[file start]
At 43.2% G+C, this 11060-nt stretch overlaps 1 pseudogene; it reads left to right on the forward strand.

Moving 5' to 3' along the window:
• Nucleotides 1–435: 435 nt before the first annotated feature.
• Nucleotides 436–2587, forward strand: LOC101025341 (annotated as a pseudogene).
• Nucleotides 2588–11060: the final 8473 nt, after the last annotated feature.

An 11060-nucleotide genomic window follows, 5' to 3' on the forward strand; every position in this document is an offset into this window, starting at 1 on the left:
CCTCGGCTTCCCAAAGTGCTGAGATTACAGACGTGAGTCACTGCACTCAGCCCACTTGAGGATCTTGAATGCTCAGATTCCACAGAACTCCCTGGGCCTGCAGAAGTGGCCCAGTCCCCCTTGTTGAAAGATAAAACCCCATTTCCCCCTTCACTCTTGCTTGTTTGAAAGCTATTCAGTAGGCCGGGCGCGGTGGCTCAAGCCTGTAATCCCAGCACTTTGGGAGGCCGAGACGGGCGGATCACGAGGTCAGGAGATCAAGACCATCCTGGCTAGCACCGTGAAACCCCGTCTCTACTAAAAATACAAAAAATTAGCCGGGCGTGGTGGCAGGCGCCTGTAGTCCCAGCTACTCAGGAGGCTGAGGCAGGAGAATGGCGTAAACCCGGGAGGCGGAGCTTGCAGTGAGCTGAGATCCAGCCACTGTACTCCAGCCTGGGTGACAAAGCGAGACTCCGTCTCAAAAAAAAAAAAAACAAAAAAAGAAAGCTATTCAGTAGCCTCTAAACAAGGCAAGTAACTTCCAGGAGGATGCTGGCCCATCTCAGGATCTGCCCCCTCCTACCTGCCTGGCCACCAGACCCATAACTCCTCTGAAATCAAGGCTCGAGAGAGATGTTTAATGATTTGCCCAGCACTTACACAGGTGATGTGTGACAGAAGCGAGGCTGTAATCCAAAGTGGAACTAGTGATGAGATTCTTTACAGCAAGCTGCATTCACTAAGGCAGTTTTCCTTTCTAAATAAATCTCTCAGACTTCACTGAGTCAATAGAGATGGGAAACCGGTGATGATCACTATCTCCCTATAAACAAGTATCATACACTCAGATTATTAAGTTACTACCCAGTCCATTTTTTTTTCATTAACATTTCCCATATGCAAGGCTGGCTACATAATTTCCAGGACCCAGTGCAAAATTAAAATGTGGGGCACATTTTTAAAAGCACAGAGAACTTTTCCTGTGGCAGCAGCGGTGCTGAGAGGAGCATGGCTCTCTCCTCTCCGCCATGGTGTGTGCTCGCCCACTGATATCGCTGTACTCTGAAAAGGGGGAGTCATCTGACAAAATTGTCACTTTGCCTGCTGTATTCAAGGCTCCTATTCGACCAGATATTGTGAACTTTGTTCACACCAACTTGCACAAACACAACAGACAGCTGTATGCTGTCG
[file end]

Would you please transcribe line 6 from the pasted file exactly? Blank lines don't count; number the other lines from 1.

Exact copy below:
An 11060-nucleotide genomic window follows, 5' to 3' on the forward strand; every position in this document is an offset into this window, starting at 1 on the left: